News Roundup - Sivitz joins BPA team/Volunteer at the cat shelter

  • Jun 9, 2008 at 6:36PM

Susan Sivitz has been named Bainbridge Performing Arts’ new development director, which the organization said underscores its “bold and innovative aims” for its 2006-07 50th Anniversary Season. “As we gear up for this landmark season, we’re aiming to present the best of the community on our stage,” BPA Managing Director Christopher Shainin said. “Our upcoming season will show off the island and we couldn’t do it without some of the community’s best advocates.”

Housing group makes its pitch

  • Jun 9, 2008 at 6:36PM

New strategies for more affordable units begin to take shape. You can’t build it unless they come. That’s the dilemma facing those charged with drafting a new ordinance to put more affordable housing on the island without discouraging development. Without incentives to build affordable, they say, builders will simply go elsewhere. Without the ordinance in place, economic diversity will all but disappear from the island.

City cracks down on liveaboards

  • Jun 9, 2008 at 6:36PM

Some harbor dwellers say they’re being ousted as ‘undesireable.’ The city is stepping up its crackdown on derelict boats, including a handful occupied by island liveaboards. “This is about the condition of the vessel rather than who is staying aboard,” said city Harbormaster Tami Allen, who recently listed nine vessels on the Washington State Department of Natural Resources’ Derelict Vessel Removal Program. “Some of these vessels don’t run or don’t have a mast or haven’t been hauled-out (for maintenance) for six to 10 years. They need to be brought up to an operable condition.”

It’s a real marquee event

  • Jun 9, 2008 at 6:36PM

Lynwood Theatre marks 70 years with a restored marquee and classic movies. For 70 years, the Lynwood Theatre has helped islanders forget their troubles, creating memories that scarcely fade with time. Like many islanders, Ralph Munro can construct a timeline of his life via the theater’s showings. The Crystal Springs native, who went on to serve as Washington Secretary of State, was 5 years old in 1948 when his babysitter, Sally Warberg Dunn, took him to his first Lynwood movie for popcorn and a showing of “Mrs. Wiggs of the Cabbage Patch.”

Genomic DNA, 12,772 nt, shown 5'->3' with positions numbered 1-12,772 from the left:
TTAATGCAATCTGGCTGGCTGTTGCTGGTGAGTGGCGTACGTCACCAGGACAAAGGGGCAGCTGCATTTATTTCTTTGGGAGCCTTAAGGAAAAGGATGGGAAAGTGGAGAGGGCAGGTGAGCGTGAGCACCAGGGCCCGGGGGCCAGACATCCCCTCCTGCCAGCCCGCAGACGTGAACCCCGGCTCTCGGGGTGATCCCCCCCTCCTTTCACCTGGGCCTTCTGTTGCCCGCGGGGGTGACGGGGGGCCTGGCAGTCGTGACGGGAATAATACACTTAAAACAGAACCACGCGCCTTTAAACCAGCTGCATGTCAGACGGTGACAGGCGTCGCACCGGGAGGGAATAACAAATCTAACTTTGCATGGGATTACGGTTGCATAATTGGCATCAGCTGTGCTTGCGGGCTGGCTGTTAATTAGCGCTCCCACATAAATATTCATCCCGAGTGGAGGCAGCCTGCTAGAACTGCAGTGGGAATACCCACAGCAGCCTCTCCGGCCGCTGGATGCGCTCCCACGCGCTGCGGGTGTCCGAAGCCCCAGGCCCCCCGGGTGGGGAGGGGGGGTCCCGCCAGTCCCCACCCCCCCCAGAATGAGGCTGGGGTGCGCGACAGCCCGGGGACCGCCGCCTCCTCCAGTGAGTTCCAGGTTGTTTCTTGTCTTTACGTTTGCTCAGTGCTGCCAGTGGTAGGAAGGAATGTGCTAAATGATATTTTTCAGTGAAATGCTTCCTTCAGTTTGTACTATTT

NASCAR revs up at island debate

  • Jun 9, 2008 at 6:36PM

Backers cite an economic boon, while foes say quality of life would be damaged. Sunday drivers take heed. The engines rumble as opposing sides debate whether to build an 83,000-seat motorsports race track in Kitsap County. For Bainbridge Island, which according to an economic report would see 5,000 additional cross-island ferry passengers on race days, questions loom about potential impacts of the project on tourism and traffic. Representatives from both sides of the issue lobbied the Bainbridge business community, which watched as a blur of statistics circled left on Wednesday at Wing Point country club during the Chamber of Commerce luncheon.

Whatever happened to the parking garage?

  • Jun 9, 2008 at 6:36PM

Advocates feel stymied by a lack of support, action by the City Council. Despite passing through numerous green lights, a proposed Winslow parking garage project has stalled at the intersection of downtown transportation planning concerns. “I am really surprised,” said Winslow Tomorrow project director Sandy Fischer, of the City Council’s recent hesitance to give the project its approval. “I don’t know anymore if this is going forward. I don’t know what their decision is. “But part of acting on things is that sometimes if you don’t act, you’ve made your decision with indecision.”

They’ll have you feeling like new

  • Jun 21, 2006 at 12:00AM updated Jun 9, 2008 at 6:36PM